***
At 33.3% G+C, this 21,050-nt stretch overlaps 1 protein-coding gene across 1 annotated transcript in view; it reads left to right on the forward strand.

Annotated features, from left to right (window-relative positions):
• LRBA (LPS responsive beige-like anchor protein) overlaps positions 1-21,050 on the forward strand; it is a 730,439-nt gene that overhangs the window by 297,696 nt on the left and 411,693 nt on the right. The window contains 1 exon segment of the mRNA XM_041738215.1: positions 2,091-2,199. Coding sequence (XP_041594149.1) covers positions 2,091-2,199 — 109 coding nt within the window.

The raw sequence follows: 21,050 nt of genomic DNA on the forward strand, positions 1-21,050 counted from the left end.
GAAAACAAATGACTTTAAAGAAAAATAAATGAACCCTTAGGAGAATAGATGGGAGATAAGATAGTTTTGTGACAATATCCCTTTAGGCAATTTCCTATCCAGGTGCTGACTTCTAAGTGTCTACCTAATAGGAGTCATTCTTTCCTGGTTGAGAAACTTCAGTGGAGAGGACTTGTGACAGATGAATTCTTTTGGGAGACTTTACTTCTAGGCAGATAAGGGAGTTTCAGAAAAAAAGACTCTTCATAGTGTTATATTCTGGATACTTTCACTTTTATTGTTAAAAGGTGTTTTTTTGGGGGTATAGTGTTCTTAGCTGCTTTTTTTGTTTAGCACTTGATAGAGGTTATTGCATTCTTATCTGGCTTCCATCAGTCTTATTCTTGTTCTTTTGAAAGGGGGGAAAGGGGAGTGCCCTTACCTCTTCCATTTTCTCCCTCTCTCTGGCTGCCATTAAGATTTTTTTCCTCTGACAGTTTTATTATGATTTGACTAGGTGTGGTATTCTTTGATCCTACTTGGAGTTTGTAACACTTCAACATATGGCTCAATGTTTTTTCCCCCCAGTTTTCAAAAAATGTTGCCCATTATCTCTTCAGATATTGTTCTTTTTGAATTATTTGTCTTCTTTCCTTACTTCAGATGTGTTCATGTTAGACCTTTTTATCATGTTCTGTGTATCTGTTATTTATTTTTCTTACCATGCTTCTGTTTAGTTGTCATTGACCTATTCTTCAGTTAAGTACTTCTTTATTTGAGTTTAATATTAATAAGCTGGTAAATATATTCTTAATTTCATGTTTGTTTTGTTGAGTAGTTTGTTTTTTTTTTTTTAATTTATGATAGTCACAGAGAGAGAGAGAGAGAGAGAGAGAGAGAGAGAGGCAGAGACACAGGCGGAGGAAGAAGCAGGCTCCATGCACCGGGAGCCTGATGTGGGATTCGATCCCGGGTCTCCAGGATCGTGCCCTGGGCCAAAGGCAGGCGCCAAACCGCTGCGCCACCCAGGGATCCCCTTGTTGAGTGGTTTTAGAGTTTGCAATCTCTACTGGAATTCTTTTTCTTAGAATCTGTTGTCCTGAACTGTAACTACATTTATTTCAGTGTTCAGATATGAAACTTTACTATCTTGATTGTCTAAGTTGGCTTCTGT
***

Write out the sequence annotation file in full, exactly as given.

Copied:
At 33.3% G+C, this 21,050-nt stretch overlaps 1 protein-coding gene across 1 annotated transcript in view; it reads left to right on the forward strand.

Annotated features, from left to right (window-relative positions):
• LRBA (LPS responsive beige-like anchor protein) overlaps positions 1-21,050 on the forward strand; it is a 730,439-nt gene that overhangs the window by 297,696 nt on the left and 411,693 nt on the right. The window contains 1 exon segment of the mRNA XM_041738215.1: positions 2,091-2,199. Coding sequence (XP_041594149.1) covers positions 2,091-2,199 — 109 coding nt within the window.

The raw sequence follows: 21,050 nt of genomic DNA on the forward strand, positions 1-21,050 counted from the left end.
GAAAACAAATGACTTTAAAGAAAAATAAATGAACCCTTAGGAGAATAGATGGGAGATAAGATAGTTTTGTGACAATATCCCTTTAGGCAATTTCCTATCCAGGTGCTGACTTCTAAGTGTCTACCTAATAGGAGTCATTCTTTCCTGGTTGAGAAACTTCAGTGGAGAGGACTTGTGACAGATGAATTCTTTTGGGAGACTTTACTTCTAGGCAGATAAGGGAGTTTCAGAAAAAAAGACTCTTCATAGTGTTATATTCTGGATACTTTCACTTTTATTGTTAAAAGGTGTTTTTTTGGGGGTATAGTGTTCTTAGCTGCTTTTTTTGTTTAGCACTTGATAGAGGTTATTGCATTCTTATCTGGCTTCCATCAGTCTTATTCTTGTTCTTTTGAAAGGGGGGAAAGGGGAGTGCCCTTACCTCTTCCATTTTCTCCCTCTCTCTGGCTGCCATTAAGATTTTTTTCCTCTGACAGTTTTATTATGATTTGACTAGGTGTGGTATTCTTTGATCCTACTTGGAGTTTGTAACACTTCAACATATGGCTCAATGTTTTTTCCCCCCAGTTTTCAAAAAATGTTGCCCATTATCTCTTCAGATATTGTTCTTTTTGAATTATTTGTCTTCTTTCCTTACTTCAGATGTGTTCATGTTAGACCTTTTTATCATGTTCTGTGTATCTGTTATTTATTTTTCTTACCATGCTTCTGTTTAGTTGTCATTGACCTATTCTTCAGTTAAGTACTTCTTTATTTGAGTTTAATATTAATAAGCTGGTAAATATATTCTTAATTTCATGTTTGTTTTGTTGAGTAGTTTGTTTTTTTTTTTTTAATTTATGATAGTCACAGAGAGAGAGAGAGAGAGAGAGAGAGAGAGAGAGGCAGAGACACAGGCGGAGGAAGAAGCAGGCTCCATGCACCGGGAGCCTGATGTGGGATTCGATCCCGGGTCTCCAGGATCGTGCCCTGGGCCAAAGGCAGGCGCCAAACCGCTGCGCCACCCAGGGATCCCCTTGTTGAGTGGTTTTAGAGTTTGCAATCTCTACTGGAATTCTTTTTCTTAGAATCTGTTGTCCTGAACTGTAACTACATTTATTTCAGTGTTCAGATATGAAACTTTACTATCTTGATTGTCTAAGTTGGCTTCTGT